Spooky Spooky Mobile
Hacking thyne own file
Upload and Download
And as you have your chatter
I met a Telco
That would not give its data
So I took their servers
And gave it a little patch
(Goosy, Goosy, Gander)
Yes, when we look at the article ‘US and UK accused of hacking Sim card firm to steal codes‘ (at http://www.bbc.com/news/technology-31545050) I seem to resort to nursery rhymes. There is method to my madness, just as my madness could be regarded as methodical (to the smallest degree). I read the article with other eyes, perhaps you did too? The first part is seen here “The Intercept alleges that the hack organised by Britain’s GCHQ and the US National Security Agency (NSA) began in 2010, and was organised by operatives in the “Mobile Handset Exploitation Team”. Neither agency has commented directly on the allegations“, now, I will continue on the premise that this fact is true (not whether it is correct). In 2010 there was still a massive hunt for this bearded dude underway named Osama something or other. For this part I need to take you on a side trip ‘Banking Giant HSBC Sheltered Murky Cash Linked to Dictators and Arms Dealers‘ (at http://www.icij.org/project/swiss-leaks/banking-giant-hsbc-sheltered-murky-cash-linked-dictators-and-arms-dealers). The issue might be ‘news’ now, but it had been known in the intelligence industry for some time. After 2008 several individuals with additional limitations on moral and ethics were willing to assist the grey area of free trading in setting up funds. This group had ALWAYS existed, greed is such an easy tool to grow under, yet, the fact that some would be willing to be the money orchard for terrorist organisations is decently novel. 2008 had made many hungry so some would be willing to get at what they wanted, more money. A problem that has existed for a long time, so the premise to get access to mobiles so that possible lines of communications would be uncovered make perfect sense.
The trail goes further, you see, most people have a contract, or stay with the same provider for years, this not an issue for the hunters. You (roughly 99.99993243% of the mobile users) are not an issue, but how to find the rest? Hope on some random lucky draw? Governments rely on income from lotteries, not rely on getting a price in that same way. So getting a hold of ALL Sims is a much better solution. It made perfect sense. Do I like it? I actually do not care, I lead one of the dullest mobile lives and I believe that some people must be hunted down. So to go all out on ‘Yes’, hunt them down and ‘No’, you cannot monitor me, seems to be both hypocrite and sanctimonious all in one package. In addition, I tend to not break the law, which makes it even easier. So let’s get back to the article!
The next part is seen here “A Gemalto spokeswoman said the company was unable to verify whether there had indeed been a breach, and highlighted that other Sim manufacturers could also have been targeted. She added: “We take this publication very seriously and will devote all resources necessary to fully investigate and understand the scope of such highly sophisticated techniques to try to obtain Sim card data””, so we see two parts, one that the known provider is not the only provider, were they all targeted?
Linked to this is: “Eric King, deputy director of the campaign group Privacy International, said the NSA and GCHQ had “lost sight of what the rule of law means and how to weigh what is necessary and proportionate”“. This sounds nice in theory, but after taking a look at the Privacy International site, I see him as (only) slightly sanctimonious. all this on surveillance and SIGINT (the Five Eyes group), yet, they have ZERO visibility on the issue that I have on the exchange of data on a global scale by large corporations and how people are almost lulled into a sleepy state of just agreeing with it all, not to mention the other versions of the Lenovo ‘Superfish’ instances that we have not seen brought to daylight yet. It seems that governments are not allowed any options, whilst the propulsion of greed from large corporations and their data remains uninhibited by using the ‘US-EU Safe Harbor Framework‘ (at http://genomebiology.com/2014/15/8/430), when we consider the quote “A multinational seeking approval must submit its global policies and practices to a ‘lead’ EU data protection authority (DPA) – typically in the country of its European headquarters. Once the lead DPA gives its ‘stamp of approval’, a mutual recognition scheme among most EU member states facilitates approval by other relevant DPAs. To date, over 50 corporations have received BCR approval” When we see the list (at http://ec.europa.eu/justice/data-protection/document/international-transfers/binding-corporate-rules/bcr_cooperation/index_en.htm), we see NOVARTIS, which gives us a direct link to Natixis (and the massive amounts of links that they have). Ernst & Young and Motorola among others, so how can one satellite locations allow indirectly to move data across other borders, or make them accessible for query? Is it not interesting that Privacy International has not been looking at that (as far as I could tell), so do you see the issue I have with their ‘statement’?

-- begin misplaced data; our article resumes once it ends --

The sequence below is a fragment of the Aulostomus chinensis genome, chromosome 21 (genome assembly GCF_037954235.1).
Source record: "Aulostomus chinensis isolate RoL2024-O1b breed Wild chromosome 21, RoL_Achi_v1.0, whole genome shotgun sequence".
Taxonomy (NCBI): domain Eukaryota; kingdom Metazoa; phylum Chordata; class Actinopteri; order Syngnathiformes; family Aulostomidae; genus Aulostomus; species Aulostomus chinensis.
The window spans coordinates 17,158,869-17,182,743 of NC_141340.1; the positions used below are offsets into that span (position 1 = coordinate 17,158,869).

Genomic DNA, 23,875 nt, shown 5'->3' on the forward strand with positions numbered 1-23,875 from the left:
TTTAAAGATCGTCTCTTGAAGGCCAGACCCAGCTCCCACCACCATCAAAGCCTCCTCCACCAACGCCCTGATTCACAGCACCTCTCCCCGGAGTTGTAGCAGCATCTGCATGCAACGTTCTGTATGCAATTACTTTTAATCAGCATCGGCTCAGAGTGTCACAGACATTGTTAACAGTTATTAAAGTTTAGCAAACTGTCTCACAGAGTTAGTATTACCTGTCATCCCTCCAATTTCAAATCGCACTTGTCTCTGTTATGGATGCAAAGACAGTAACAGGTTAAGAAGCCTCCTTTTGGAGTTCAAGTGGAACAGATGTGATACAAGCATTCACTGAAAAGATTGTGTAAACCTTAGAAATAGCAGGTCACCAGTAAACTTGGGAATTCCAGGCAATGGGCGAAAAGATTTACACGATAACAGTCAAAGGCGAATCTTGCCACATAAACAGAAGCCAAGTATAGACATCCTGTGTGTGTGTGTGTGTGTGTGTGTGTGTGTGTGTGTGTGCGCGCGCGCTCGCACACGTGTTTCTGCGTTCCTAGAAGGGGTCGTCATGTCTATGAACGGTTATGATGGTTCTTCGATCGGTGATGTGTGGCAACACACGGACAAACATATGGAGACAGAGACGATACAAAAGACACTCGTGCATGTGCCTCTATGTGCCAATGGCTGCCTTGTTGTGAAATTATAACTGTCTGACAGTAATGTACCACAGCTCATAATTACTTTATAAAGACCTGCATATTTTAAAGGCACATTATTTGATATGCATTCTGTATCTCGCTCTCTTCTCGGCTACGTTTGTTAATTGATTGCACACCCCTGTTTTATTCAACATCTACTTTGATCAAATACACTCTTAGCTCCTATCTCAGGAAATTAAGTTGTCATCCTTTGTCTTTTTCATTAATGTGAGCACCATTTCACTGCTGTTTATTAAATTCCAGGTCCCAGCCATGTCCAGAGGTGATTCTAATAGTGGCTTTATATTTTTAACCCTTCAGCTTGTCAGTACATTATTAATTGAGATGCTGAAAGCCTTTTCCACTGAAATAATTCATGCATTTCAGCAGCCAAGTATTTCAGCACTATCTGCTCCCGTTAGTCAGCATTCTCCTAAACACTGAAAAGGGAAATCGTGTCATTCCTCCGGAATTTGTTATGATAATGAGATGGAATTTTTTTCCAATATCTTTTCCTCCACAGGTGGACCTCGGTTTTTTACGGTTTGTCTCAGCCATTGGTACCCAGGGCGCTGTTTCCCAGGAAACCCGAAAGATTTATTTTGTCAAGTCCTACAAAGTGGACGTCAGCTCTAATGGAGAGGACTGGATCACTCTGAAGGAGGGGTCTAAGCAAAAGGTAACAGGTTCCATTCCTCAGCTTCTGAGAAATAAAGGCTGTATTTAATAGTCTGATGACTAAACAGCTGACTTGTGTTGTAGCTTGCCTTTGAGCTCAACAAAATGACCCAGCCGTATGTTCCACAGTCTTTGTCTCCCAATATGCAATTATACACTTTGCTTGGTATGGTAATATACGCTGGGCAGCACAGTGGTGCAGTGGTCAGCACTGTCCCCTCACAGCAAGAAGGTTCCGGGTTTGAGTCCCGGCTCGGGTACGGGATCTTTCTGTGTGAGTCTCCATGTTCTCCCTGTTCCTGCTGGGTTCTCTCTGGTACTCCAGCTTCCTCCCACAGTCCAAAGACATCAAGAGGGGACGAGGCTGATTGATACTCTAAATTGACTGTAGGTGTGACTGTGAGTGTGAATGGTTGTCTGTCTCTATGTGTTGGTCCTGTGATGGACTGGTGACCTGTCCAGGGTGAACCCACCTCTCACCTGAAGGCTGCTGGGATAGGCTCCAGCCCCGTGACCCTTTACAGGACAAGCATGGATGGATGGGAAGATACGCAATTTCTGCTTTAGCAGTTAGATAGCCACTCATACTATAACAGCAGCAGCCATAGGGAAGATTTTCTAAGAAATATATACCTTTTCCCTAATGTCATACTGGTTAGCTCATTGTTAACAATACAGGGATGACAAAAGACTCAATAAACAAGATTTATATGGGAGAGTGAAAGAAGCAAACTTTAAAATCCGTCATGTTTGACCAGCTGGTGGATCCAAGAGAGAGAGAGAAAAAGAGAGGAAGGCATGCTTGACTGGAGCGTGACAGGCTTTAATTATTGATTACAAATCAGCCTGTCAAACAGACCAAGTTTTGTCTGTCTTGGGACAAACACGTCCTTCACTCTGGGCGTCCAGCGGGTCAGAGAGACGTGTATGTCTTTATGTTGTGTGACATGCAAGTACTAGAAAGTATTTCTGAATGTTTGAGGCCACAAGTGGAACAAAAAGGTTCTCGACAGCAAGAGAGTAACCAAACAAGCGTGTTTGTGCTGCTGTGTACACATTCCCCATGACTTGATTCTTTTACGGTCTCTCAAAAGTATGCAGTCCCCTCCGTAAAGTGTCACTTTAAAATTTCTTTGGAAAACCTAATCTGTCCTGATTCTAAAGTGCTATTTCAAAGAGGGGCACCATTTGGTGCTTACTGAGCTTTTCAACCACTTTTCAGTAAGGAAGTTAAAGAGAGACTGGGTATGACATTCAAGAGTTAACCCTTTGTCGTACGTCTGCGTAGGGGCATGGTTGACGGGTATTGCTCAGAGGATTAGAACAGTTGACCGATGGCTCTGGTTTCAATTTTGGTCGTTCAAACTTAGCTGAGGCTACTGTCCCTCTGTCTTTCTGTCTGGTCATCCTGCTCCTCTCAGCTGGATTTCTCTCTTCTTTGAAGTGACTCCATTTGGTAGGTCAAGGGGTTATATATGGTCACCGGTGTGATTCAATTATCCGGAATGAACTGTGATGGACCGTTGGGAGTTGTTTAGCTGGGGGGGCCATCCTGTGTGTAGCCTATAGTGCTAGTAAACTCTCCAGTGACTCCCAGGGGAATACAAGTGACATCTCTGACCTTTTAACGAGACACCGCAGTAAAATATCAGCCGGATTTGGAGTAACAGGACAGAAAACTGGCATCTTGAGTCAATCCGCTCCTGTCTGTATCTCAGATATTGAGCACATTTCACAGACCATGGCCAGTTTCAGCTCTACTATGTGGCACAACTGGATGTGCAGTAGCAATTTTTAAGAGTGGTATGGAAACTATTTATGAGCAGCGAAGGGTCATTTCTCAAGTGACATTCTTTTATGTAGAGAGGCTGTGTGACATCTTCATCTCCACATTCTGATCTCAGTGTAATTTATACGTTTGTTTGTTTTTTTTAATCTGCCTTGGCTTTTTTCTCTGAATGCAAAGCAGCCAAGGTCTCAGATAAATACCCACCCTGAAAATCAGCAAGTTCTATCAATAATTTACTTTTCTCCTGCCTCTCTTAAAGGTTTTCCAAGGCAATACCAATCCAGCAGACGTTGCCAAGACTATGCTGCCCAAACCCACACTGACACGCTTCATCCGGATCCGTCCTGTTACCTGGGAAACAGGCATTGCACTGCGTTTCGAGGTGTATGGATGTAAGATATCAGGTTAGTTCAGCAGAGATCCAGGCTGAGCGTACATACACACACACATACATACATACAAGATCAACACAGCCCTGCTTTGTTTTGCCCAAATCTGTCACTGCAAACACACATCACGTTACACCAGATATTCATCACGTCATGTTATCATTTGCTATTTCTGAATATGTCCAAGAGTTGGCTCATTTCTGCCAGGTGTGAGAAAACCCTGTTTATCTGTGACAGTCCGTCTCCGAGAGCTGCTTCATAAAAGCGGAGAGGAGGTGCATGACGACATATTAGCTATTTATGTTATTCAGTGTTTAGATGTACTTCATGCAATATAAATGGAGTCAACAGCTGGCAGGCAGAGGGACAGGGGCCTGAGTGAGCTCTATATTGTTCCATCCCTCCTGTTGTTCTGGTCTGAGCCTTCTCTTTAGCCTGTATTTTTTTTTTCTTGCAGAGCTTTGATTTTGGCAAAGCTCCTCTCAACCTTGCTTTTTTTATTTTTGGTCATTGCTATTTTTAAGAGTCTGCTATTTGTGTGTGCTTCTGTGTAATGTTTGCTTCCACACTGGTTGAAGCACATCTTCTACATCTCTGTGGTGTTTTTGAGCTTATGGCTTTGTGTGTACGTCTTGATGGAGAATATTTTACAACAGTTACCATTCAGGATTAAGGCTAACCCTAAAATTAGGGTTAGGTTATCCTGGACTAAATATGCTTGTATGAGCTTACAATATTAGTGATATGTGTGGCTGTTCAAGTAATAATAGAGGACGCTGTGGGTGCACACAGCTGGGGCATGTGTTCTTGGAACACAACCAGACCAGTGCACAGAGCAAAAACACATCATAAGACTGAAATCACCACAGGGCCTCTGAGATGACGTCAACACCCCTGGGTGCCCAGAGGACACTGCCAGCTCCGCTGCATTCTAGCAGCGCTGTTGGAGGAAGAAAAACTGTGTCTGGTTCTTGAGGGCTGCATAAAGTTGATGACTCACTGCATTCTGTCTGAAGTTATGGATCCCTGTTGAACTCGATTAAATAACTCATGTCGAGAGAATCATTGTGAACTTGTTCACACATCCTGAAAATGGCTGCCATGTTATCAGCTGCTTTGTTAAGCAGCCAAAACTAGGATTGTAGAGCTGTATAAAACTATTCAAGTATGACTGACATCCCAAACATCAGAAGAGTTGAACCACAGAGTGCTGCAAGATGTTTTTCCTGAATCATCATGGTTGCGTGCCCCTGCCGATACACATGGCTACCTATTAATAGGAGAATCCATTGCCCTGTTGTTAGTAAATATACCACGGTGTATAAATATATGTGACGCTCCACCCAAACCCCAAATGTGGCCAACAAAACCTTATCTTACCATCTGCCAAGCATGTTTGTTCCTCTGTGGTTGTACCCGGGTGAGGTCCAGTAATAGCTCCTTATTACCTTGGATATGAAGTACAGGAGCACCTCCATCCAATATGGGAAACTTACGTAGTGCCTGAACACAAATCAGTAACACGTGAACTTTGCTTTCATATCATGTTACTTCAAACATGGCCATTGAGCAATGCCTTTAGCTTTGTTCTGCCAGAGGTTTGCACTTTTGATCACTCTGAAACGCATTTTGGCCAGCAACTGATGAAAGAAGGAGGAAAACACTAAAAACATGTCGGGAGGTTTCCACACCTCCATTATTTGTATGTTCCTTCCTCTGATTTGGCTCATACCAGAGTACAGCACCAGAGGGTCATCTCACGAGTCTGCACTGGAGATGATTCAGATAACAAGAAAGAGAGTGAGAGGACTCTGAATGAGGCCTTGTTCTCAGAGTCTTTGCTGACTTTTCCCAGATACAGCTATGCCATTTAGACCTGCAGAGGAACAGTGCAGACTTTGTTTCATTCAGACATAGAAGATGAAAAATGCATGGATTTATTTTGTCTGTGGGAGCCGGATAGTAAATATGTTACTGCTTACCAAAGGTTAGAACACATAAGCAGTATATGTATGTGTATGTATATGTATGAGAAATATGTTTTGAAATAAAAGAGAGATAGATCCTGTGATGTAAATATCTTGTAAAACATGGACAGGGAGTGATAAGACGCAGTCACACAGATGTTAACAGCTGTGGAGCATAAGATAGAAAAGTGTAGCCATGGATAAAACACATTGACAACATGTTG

Linked to the ‘alleged’ sim code heist is another article. This one is a lot older. It was from July 2013 and called “Millions of Sim cards are ‘vulnerable to hack attack’” (at http://www.bbc.com/news/technology-23402988), so, yes, when we see the quote “Karsten Nohl has said he has found a way to discover some Sims’ digital keys by sending them a special text message. He warned criminals could potentially use the technique to listen in on calls or steal cash“. So, yes getting the data from the sim makers directly would make a lot of sense (an ergonomically terrific solution), but this method might be less visible. So why was another method used. Now we get back to the beginning: “US and British intelligence agencies hacked into a major manufacturer of Sim cards in order to steal codes that facilitate eavesdropping on mobiles, a US news website says“, which News website? The fact that this news is followed by “The Intercept says the revelations came from US intelligence contractor turned whistle-blower Edward Snowden” gives another pause. What is actually happening? It seems to me that the Snowden stamp is making us chase ghosts (pun intended), but overall I see less and less reliability in these ‘spectacular revelations‘ and the press does not seem to be asking the questions they should be asking. The investigations that they should do, do not seem to be done. The ‘revelation‘ is made and then we see one party line response from GCHQ “However GCHQ reiterated that all its activities were “carried out in accordance with a strict legal and policy framework which ensures that our activities are authorised, necessary and proportionate”“, which is now linked to this, but there is no evidence that this has actually happened. The subtitle ‘Full investigation‘ seems to be a header without a factual link. That subtitle ends with some group shot and the by-line “Experts say that the alleged hack is a major compromise of worldwide mobile phone security“, is that actually the fact? Would phone security be compromised? It seems to me that the 2013 is a much larger threat to phone security and Google stopping its continued development to anything before Android KitKat is just an additional cause for alarm, how did the alleged government activities create more danger? It seems to me that the BBC has not illuminated parts that should have been illuminated. When we see “The UN’s telecoms agency – the International Telecommunications Union – said that it would now contact regulators and other government agencies worldwide to ensure they were aware of the threat“, is also an issue. When we consider the UK issue of telecom caps and the fact that nothing has been done for years, can we dimensionally see that awareness of the ITU could be regarded as a similar demure step is a valid question, yet the current article does not reflect on the earlier issue. The end of the latest article gives the one part that is important as I see it “But perhaps this latest leak has done more to highlight how a single company is in control of millions of people’s private data“. So was this an actual leak, or did someone figure out a possible issue with current technology and they added the ‘Snowden’ link to give it a little more fear. The last part could have been done by any decent technologist, no MIT degree required. So what about the one time mention of ‘a US news website says‘? Who was it and how come that this media courtier, depending on visibility is reduced to 5 words, which seemed a little odd to me from the very first time I read the message.